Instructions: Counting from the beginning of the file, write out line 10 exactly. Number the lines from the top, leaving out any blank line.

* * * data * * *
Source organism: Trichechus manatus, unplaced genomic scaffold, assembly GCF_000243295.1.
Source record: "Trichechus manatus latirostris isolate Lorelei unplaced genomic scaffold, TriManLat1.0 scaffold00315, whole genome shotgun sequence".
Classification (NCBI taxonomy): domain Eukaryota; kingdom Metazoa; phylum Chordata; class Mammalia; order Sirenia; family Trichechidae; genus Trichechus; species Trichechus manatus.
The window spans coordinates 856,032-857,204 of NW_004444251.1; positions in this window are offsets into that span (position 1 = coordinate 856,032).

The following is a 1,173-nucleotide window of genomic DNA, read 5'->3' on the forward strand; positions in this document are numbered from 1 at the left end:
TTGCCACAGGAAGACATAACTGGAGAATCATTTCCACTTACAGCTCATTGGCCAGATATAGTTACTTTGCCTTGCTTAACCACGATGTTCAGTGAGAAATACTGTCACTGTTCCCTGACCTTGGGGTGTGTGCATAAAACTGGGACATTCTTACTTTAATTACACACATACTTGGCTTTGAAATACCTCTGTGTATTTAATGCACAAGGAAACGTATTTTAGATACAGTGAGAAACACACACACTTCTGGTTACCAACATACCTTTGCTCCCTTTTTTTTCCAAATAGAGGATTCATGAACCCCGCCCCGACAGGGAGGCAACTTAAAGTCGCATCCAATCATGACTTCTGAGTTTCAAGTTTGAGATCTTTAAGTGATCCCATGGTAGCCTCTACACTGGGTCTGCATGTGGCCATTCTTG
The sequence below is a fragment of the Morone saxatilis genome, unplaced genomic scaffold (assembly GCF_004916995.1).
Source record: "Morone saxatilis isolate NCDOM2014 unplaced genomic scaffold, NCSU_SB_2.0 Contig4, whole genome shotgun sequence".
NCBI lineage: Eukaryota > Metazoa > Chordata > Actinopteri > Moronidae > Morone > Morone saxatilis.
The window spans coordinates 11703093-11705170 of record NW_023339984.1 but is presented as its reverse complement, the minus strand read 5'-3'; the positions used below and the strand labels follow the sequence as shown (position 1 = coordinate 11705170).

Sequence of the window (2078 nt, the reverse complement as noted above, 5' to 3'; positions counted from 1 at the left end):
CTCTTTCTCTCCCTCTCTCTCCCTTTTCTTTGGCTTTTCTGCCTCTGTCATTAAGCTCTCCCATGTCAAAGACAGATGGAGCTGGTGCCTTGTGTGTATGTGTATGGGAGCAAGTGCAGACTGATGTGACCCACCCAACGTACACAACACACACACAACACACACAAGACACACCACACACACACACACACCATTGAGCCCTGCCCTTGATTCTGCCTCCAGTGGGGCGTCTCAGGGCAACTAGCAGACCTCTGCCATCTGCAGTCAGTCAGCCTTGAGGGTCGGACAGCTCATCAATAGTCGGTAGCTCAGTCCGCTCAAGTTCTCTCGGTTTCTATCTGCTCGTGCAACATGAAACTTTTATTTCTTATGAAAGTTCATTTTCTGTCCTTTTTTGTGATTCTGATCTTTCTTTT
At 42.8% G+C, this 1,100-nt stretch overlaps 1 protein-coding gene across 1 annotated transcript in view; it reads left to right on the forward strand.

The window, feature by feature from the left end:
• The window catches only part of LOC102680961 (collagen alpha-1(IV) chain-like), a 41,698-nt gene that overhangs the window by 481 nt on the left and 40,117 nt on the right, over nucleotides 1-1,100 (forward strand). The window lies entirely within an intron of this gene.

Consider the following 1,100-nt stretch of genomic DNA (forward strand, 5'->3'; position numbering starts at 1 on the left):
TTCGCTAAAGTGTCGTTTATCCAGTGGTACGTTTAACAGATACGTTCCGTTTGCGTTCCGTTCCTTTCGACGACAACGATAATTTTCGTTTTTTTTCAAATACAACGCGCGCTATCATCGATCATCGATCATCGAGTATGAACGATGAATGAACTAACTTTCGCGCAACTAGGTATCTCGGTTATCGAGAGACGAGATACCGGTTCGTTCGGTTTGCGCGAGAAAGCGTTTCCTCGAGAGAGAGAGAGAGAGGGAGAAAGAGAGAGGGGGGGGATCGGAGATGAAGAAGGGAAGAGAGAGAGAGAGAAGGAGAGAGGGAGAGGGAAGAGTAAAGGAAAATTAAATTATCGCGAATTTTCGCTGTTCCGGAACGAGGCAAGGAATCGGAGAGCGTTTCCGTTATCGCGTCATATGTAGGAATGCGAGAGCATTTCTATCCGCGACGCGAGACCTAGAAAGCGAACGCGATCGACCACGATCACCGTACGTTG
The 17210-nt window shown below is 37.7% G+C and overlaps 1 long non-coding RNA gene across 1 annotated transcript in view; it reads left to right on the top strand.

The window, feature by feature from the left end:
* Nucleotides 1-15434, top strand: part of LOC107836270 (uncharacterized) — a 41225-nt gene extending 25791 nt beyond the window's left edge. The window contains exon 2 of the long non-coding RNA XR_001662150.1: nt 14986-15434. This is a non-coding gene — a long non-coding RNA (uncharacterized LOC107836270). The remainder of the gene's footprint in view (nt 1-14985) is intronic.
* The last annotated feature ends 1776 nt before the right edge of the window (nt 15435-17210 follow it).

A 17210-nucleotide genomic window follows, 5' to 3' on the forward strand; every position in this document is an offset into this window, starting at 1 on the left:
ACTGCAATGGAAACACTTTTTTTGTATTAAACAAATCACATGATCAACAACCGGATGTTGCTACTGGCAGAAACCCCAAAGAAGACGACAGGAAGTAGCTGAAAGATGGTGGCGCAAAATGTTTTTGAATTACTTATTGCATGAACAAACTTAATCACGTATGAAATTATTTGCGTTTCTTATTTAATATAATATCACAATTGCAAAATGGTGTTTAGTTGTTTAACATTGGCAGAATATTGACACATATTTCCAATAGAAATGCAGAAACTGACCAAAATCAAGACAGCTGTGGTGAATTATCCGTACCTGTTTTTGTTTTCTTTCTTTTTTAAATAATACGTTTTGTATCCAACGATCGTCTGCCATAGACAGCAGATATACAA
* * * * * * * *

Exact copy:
The window spans coordinates 11703093-11705170 of record NW_023339984.1 but is presented as its reverse complement, the minus strand read 5'-3'; the positions used below and the strand labels follow the sequence as shown (position 1 = coordinate 11705170).